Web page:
Likewise, the number of colleges and universities sponsoring women’s fencing teams fell significantly over the past 30 years or so from 76 in 1981-1982 to 43 in 2014-2015, as shown in the graph below. This represents a compound annual decline of 1.7% per year over the period. Over the past 10 years the number of women’s fencing teams has fluctuated between 41 and 45.

Teams Added

Since 1988-1989, there have been 37 men’s fencing teams and 25 women’s fencing teams added at NCAA member institutions. Over half of these were added in Division III schools. Over the past ten years there have been two men’s fencing teams and three women’s fencing teams added, including the Long Island University’s women’s fencing team which was added to NCAA’s Division II in 2014-2015.

Teams Dropped

Since 1988-1989, there have been 64 men’s fencing teams and 46 women’s fencing teams dropped at NCAA member institutions. Over the past ten years there were five women’s fencing teams (all Division 1) and four men’s fencing teams (three Division I and one Division III) dropped.

Net Change in Fencing Team Sponsorship

The result of NCAA schools simultaneously adding and dropping teams since 1988-1989 was a decrease of 21 women’s fencing teams and a decrease of 27 men’s fencing teams. Since 1988-1989, there has been a net loss of 21 women’s fencing teams and 27 men’s fencing teams in the NCAA. In the last 10 years, there was a net loss of two men’s and two women’s fencing teams. All of the net losses in men’s and women’s fencing teams have come in Division I.

Since 1988-1989, the women’s sport with the greatest net loss of teams is gymnastics (-41), followed by skiing (-23) and fencing (-21). Since 1988-89, the men’s sport with the greatest net loss of teams is wrestling (-101). This is followed by tennis (-65), rifle (-50), gymnastics (-38), skiing (-28), fencing (-25) and water polo (-19).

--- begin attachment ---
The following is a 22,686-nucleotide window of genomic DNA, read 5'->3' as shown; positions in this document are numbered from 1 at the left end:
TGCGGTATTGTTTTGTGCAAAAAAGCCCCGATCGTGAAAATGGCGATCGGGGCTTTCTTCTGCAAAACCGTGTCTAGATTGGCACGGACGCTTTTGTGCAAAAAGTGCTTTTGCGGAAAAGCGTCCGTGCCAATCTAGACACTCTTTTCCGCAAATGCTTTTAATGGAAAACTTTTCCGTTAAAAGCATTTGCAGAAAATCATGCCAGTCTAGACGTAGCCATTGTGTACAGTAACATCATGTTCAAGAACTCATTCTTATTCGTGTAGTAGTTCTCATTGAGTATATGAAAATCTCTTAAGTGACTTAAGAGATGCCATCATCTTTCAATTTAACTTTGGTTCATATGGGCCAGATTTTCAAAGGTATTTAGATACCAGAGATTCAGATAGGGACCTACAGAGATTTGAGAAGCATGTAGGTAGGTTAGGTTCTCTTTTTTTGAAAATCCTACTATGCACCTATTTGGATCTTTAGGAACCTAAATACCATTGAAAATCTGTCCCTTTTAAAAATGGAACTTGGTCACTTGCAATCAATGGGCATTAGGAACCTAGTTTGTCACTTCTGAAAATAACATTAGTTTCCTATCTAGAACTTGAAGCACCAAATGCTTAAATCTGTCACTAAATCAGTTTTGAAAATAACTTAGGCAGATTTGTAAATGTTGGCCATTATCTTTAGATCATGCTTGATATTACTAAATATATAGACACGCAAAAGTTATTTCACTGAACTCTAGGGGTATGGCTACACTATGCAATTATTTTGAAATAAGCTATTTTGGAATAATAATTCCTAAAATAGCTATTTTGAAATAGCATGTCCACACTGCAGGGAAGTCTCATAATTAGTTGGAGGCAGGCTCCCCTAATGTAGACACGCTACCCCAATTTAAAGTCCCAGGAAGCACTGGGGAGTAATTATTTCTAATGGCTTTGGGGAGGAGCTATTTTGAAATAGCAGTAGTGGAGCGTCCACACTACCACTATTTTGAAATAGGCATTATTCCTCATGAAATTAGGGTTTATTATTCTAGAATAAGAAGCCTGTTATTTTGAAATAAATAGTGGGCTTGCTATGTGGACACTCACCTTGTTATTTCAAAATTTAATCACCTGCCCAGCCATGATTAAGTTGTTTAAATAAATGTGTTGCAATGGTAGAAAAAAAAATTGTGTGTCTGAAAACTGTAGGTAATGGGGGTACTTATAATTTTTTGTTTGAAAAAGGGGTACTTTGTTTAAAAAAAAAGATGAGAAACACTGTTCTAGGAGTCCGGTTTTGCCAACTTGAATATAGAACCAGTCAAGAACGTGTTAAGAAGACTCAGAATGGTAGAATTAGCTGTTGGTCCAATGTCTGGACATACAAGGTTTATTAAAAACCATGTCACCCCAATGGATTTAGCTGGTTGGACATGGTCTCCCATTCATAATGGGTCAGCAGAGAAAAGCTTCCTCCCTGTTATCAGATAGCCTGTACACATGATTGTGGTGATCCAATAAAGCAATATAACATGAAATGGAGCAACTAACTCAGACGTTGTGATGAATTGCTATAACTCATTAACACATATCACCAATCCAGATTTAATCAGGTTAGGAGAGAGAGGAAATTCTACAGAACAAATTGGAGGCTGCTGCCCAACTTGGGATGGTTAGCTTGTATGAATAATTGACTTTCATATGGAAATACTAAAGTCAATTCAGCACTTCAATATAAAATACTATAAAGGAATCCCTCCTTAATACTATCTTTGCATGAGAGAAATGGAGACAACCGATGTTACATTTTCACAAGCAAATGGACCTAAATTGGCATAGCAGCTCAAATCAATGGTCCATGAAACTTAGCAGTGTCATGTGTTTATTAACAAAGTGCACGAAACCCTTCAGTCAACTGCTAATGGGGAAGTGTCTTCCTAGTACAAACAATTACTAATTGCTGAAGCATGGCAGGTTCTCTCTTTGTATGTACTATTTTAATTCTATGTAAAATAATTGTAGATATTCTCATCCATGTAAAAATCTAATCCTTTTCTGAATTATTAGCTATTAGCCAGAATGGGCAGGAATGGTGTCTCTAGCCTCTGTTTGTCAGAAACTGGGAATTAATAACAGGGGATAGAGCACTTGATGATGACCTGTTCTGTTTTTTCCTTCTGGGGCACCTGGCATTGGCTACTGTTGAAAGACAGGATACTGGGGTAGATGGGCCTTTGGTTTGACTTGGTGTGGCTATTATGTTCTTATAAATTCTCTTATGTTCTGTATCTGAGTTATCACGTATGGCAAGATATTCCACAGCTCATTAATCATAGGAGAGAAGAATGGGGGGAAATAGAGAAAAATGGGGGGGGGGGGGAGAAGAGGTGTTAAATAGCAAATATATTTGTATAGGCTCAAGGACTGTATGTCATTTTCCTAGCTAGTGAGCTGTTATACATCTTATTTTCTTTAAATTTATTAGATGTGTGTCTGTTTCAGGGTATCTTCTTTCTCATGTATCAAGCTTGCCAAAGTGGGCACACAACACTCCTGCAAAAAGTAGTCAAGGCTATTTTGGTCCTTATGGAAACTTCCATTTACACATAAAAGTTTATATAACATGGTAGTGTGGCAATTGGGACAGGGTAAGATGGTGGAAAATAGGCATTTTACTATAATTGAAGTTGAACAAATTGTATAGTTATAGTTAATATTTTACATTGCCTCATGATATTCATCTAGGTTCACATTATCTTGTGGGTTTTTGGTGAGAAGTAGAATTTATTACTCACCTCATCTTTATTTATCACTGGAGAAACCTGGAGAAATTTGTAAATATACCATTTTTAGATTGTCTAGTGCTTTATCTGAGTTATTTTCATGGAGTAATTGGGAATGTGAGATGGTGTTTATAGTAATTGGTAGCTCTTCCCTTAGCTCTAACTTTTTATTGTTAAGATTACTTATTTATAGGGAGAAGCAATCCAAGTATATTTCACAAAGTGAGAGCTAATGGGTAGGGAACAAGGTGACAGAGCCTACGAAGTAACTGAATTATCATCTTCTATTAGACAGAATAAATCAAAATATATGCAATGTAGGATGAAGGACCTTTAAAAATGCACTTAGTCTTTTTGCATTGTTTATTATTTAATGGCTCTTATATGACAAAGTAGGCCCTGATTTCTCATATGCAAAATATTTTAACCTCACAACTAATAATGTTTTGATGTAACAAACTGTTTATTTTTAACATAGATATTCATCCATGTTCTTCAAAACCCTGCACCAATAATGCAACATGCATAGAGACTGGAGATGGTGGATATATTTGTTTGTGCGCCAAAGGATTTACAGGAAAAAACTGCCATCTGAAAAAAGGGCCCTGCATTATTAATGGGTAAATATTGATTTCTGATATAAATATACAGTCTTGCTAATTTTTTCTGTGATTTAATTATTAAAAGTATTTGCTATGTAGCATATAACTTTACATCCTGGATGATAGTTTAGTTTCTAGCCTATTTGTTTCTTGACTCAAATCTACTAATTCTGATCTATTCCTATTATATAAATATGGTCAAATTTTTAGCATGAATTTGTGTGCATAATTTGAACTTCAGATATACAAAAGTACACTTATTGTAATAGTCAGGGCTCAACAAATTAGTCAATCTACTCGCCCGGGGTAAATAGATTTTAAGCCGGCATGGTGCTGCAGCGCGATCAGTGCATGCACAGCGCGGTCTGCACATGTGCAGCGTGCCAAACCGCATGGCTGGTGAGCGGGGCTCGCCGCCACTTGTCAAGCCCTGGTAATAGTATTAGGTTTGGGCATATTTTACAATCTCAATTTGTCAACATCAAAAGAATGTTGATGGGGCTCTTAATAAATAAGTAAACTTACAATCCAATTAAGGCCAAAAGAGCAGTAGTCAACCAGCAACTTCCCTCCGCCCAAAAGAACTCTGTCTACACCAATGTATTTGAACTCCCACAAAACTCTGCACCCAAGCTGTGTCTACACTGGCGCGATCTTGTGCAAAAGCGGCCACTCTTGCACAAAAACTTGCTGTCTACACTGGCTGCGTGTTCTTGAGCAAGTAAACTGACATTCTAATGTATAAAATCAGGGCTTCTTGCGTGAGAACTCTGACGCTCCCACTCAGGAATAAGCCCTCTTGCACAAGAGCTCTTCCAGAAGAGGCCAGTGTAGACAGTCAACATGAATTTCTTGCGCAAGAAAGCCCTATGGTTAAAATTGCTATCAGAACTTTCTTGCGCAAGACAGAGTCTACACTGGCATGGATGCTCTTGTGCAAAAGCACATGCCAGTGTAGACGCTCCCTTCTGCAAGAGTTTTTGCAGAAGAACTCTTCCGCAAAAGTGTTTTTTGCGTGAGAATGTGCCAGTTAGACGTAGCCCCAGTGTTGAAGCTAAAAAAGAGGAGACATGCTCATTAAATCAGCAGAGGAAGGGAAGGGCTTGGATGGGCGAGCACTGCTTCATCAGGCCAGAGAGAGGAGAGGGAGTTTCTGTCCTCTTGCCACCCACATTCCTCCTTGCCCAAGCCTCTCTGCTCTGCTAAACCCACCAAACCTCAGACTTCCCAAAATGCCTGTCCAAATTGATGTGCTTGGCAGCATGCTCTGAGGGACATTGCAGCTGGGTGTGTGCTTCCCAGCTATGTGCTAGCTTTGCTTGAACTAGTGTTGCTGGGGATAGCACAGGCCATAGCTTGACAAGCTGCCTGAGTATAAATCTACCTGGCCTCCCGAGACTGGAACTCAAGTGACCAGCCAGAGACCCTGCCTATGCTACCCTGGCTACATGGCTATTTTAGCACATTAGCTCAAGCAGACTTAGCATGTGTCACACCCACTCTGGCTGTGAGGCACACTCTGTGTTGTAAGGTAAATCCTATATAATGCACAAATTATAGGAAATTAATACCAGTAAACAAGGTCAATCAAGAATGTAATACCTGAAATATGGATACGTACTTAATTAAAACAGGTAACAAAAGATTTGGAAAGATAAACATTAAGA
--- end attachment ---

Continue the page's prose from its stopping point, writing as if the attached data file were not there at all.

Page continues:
Percent of NCAA Colleges and Universities Sponsoring Fencing Teams

The precipitous drop in the percentage of NCAA colleges and universities sponsoring men’s and women’s fencing teams between 1981-1982 and 1997-1998 and the more gradual decline between 1997-1998 and 2014-2015 is illustrated in the following graph.  In 1981-1982, 10.5% of all NCAA member institutions sponsored men’s fencing. Today, it is 3%, down from 3.7% in 2001-2002. Women’s fencing has mirrored the trend in men’s fencing in terms of the percentage of schools sponsoring the sport. In 1981-1982, 10.1% of NCAA colleges and universities supported women’s fencing teams. Today it is 3.8%, down from 4.2% in 1998-1999.

A look at each Division separately for men’s and women’s fencing reveals that a higher proportion of Division I schools sponsor men’s and women’s fencing teams compared to Division II and II schools as illustrated in the following graphs. The percentage of Division 1 schools sponsoring women’s fencing teams has halved since 1981-1982, falling from 14.1% to 7% in 2014-2015.

The decline in the proportion of NCAA Division 1 schools sponsoring men’s fencing teams has been more precipitous, falling by about two-thirds from 15.6% in 1981-1982 to 5.8% in 2014-2015. 

In our next post we propose to rank the growth performance of NCAA championship and emerging sports and comment on trends in participation levels by examining the number of men and women fencers and the average squad size at NCAA colleges and universities.